A battery test switch 372 is connected via wires 374 and 270 to the positive terminal of battery 210. The switch 372 is a spring return center switch. When switch 372 comes into electrical connection with contact 376 positive voltage is conducted through resistor 378 via wires 380, 382 and 308 to terrnmal 310 on terminal strip 268. 13y closing switch 372 in this manner when the alarm loop circuit 202 has been set, a high resistance shunt is connected across the two terminals 280 and 310 of Wheatstone bridge leg terminal strip 268 which therefore connects resistor 378 in parallel with the alarm loop circuit (not shown). The resistor 378 is calculated to be just low enough to cause a sufficient imbalance in the right side of the bridge circuit to operate amplifier/detector 204 because of the lower resistance in the leg of the Wheatstone bridge represented by terminal strip 268. This lower resistance is caused by the high resistance shunt connected in parallel with said leg. This then will test power supply circuit which contains battery 210 as well as the battery shown in amplifier/detector 204 by imparting the smallest possible signal upon the amplifier 204 under optimum battery conditions which will be just enough to cause an alarm condition. Similarly when battery test switch 372 is connected to contact 384 a positive voltage is placed through resistor 386, via wires 388 and 298 to terminal 300 on terminal strip 266. This high resistance shunt creates the same imbalance condition on the left side of the bridge circuit as explained supra in regard to the right side of the bridge circuit and will cause an alarm condition via amplifier/detector 206 when switch 372 connects with contact 384 if the batteries are at acceptable strength. As either battery falls below its calculated minimum acceptable strength, the signal produced will not be great enough to cause an alarm condition when the switch 372 connects with either contact 376 or 384, thus indicating the time to change the battery (ies). However, even under this low battery condition a low resistance wire shunt made by an unauthorized intruder will cause a greater imbalance in the bridge circuit and will cause an alarm condition.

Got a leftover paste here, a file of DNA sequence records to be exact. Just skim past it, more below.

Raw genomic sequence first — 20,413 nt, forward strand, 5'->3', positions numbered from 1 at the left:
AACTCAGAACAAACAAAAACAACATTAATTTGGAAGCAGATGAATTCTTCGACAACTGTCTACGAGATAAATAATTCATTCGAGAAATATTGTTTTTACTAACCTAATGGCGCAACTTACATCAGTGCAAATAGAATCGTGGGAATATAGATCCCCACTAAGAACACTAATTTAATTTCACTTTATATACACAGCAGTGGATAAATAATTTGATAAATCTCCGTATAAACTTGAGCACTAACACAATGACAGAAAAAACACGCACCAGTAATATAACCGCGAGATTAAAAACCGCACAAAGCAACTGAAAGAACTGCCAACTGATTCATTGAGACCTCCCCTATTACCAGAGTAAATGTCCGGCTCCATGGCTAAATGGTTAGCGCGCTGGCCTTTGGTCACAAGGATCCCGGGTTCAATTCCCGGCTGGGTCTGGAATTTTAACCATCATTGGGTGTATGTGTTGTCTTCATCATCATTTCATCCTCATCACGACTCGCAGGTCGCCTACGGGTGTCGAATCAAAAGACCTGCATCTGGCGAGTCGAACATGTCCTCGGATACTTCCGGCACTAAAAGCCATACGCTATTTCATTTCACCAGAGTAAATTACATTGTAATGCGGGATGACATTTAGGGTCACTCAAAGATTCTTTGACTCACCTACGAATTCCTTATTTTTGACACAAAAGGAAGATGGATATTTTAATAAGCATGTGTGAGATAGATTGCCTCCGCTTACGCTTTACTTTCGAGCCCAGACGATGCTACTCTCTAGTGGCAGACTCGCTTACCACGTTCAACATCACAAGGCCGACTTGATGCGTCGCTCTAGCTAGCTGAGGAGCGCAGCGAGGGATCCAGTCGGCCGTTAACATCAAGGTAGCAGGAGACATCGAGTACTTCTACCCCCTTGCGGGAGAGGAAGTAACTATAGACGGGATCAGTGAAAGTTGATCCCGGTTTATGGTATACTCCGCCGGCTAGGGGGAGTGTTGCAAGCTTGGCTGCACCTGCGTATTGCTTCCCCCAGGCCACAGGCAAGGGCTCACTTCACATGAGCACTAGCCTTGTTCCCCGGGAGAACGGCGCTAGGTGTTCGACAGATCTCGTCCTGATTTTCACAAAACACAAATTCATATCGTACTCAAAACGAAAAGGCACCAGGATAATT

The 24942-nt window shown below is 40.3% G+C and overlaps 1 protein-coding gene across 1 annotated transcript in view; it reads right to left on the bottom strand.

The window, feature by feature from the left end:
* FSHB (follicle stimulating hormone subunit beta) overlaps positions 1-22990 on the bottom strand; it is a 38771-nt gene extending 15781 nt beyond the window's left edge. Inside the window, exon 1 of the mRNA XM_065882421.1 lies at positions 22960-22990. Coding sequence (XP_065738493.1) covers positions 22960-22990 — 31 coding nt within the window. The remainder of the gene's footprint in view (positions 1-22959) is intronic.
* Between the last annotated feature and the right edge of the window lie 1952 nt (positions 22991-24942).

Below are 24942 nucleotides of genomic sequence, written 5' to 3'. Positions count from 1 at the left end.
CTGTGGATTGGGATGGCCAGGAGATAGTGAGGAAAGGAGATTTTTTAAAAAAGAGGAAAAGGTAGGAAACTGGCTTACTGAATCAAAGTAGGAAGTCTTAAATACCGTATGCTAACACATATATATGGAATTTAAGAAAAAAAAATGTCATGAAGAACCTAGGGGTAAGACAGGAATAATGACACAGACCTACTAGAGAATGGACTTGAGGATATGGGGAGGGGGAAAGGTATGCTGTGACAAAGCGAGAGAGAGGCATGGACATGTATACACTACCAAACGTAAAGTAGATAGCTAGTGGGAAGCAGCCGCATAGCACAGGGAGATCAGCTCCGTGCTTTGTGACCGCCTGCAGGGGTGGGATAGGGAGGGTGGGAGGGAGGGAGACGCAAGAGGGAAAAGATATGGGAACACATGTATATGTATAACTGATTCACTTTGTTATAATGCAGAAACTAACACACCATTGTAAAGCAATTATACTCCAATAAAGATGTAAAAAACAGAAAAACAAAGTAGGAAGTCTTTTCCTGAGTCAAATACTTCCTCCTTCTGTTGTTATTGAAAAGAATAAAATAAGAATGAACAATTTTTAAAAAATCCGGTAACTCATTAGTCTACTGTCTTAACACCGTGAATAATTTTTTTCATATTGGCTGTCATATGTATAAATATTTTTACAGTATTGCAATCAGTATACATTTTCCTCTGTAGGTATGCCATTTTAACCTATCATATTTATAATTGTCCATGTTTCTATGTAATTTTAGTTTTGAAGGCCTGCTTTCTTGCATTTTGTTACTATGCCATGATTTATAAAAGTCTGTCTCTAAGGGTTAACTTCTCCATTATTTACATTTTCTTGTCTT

The closed circuit series loop designated generally at 200 is illustrative of one of many possible configurations of the conductive strips, resistances and switches which may be found in the system. A schematic representation of the electrically conductive strips with added resistance, shown at 390, is connected between terminals 300 and 392 on terminal strip 266 by wires 394 and 396; resistor 398 is connected in parallel with normally closed switch 400. Switch 400 is connected between terminals 392 and 402 by wires 396, 404 and 406. Terminals 392 and 402 are used for. patch board purposes only and for ease in connecting the circuits and for testing purposes and are not necessary to the operation of the system. Switch contact 408 is part of a single pole double throw switch with resistor 410 concealed inside the switch and connected between contacts 412 and 414. Wire 416 is connected to normally closed contact 412 and wire 418 is connected to common movable contact 408. Temperature sensing switch 420 is normally open and resistor 422 is connected in parallel and concealed inside said switch and is connected to the circuit by leads 418 and 424. Switch contact 426 is nonnally an open switch which can be held in the closed position and connected to the circuit by leads 424 and 428. A schematic representation of an electrically conductive resistive strip 430 is connected by wires 432 and 434 in parallel with normally closed switch contact 436 which can be held in the open position (as shown) and which connects via wire 434 to terminal 288 on terminal strip 266. The above then comprises a complete electrical path connected in series with specified resistances added to the'circuit and switches which when released will either break the circuit, as in switch 426, or will shunt out a resistance in the circuit, as in switches 400, 420 and 436. Switch 408 will first break the circuit and then shunt out resistor 410 for a double effect.